National Science Foundation Honors SD Mines' Gadhamshetty with CAREER Award

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The National Science Foundation has awarded South Dakota School of Mines & Technology Assistant Professor Venkataramana Gadhamshetty, Ph.D., P.E., with the prestigious CAREER award that carries a $500,000 grant, which will fund his research that could pave the way for the next generation of minimally invasive, corrosion-resistant coatings for infrastructure. The annual cost of microbial corrosion on infrastructure is estimated to reach nearly $1 billion in the United States alone.

Considering that graphene is the world’s thinnest material … it was always fascinating to probe the fundamental details on how such a thin material can solve the multibillion dollar corrosion problem.

The National Science Foundation (NSF) has awarded South Dakota School of Mines & Technology Assistant Professor Venkataramana Gadhamshetty, Ph.D., P.E., with the prestigious CAREER award that carries a $500,000 research grant.

Over the next five years, the award will fund Gadhamshetty’s research that could pave the way for the next generation of minimally invasive, corrosion-resistant coatings for infrastructure. The annual cost of microbial corrosion on infrastructure is estimated to reach nearly $1 billion in the United States alone.

The Faculty Early Career Development (CAREER) Program offers the NFS’s most prestigious awards to support junior faculty who exemplify the role of teacher-scholars through outstanding research, excellent education and the integration of education and research.

Gadhamshetty joined SD Mines’ Department of Civil & Environmental Engineering faculty last fall. He previously trained as an Excellence in Civil and Engineering Education Fellow with the American Society of Civil Engineers. He also received the Oakridge Institute of Science & Education Fellowship to conduct research at the Air Force Research Laboratory. He has previously taught at Florida Gulf Coast University and Rensselaer Polytechnic Institute in New York.

He began his current research two years ago while collaborating with graphene experts at Rensselaer.

Microbial corrosion accounts for 20-40 percent of total corrosion costs in infrastructure throughout America and reduces the performance of sprinkler systems, water pipelines, oil pipelines, medical appliances and boat hulls, for example.

While there are several commercial protective coatings for metal protection, they tend to fail in the aqueous and microbial environments. Gadhamshetty’s research features graphene as a promising new protectant because it is 300 times stronger than steel, 1,000 times more conductive than silicon and is optically transparent.

“Considering that graphene is the world’s thinnest material – thinner than human hair – it was always fascinating to probe the fundamental details on how such a thin material can solve the multibillion dollar corrosion problem. There are several other reasons why graphene can be considered a natural wonder of the materials world,” Gadhamshetty said, referring to its strength and conductivity.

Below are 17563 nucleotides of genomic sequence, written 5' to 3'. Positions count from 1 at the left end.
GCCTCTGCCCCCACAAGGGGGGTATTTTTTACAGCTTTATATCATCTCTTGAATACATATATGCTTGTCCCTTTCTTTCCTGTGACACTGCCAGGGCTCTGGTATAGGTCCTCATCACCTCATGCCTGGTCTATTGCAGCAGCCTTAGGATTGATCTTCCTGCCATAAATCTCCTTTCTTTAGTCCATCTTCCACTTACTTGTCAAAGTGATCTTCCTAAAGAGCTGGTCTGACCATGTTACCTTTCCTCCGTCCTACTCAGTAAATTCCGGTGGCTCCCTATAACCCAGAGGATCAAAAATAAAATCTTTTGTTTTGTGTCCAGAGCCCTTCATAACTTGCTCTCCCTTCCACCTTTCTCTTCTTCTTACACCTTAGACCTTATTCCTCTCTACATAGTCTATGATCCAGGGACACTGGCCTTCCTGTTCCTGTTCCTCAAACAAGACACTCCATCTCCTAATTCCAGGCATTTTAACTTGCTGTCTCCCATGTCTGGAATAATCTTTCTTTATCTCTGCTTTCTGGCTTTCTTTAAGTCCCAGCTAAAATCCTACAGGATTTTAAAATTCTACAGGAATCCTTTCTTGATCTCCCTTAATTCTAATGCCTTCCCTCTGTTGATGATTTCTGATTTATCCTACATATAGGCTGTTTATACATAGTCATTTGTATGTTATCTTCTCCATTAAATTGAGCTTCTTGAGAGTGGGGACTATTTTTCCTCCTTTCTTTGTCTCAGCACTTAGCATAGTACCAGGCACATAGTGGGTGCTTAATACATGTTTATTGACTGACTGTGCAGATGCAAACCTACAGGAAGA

“This is a great start to Dr. Gadhamshetty’s research career at Mines in an area of great importance to the nation. The development of coatings that help metal resist rust can save billions of dollars,” said President Heather Wilson. “We look forward to the results of his work.”

Besides integrating graphene research into the curriculum through innovative educational modules, Gadhamshetty’s goals include identifying undergraduates and summer interns from the Native American population to assist in his research efforts.

“We hope this experience will help more students feel the joy of research and discovery and build their motivation to seek advanced degrees in science, technology, engineering and math disciplines,” Gadhamshetty said. “The National Science Foundation provides boundless opportunities for students and young investigators to pursue research of their interest. The undergraduate students should take advantage of resources provided by NSF. I hope this project will help me develop exciting opportunities for undergraduates to learn about the emerging applications of nanotechnology, and at the same time increase the awareness of the environmental challenges posed by the modern world.”

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About SDSM&T
Founded in 1885, the South Dakota School of Mines & Technology is a science and engineering research university located in Rapid City, S.D., offering bachelors, master’s and doctoral degrees. The university enrolls 2,798 students from 45 states and 39 foreign countries, with a student-to-faculty ratio of 14:1. The SD School of Mines placement rate is 98 percent, with an average early career salary for graduates of $65,600, according to the 2014-2015 PayScale report. Find us online at http://www.sdsmt.edu, on Facebook at https://www.facebook.com/sdsmt and on Twitter at https://twitter.com/sdsmt.

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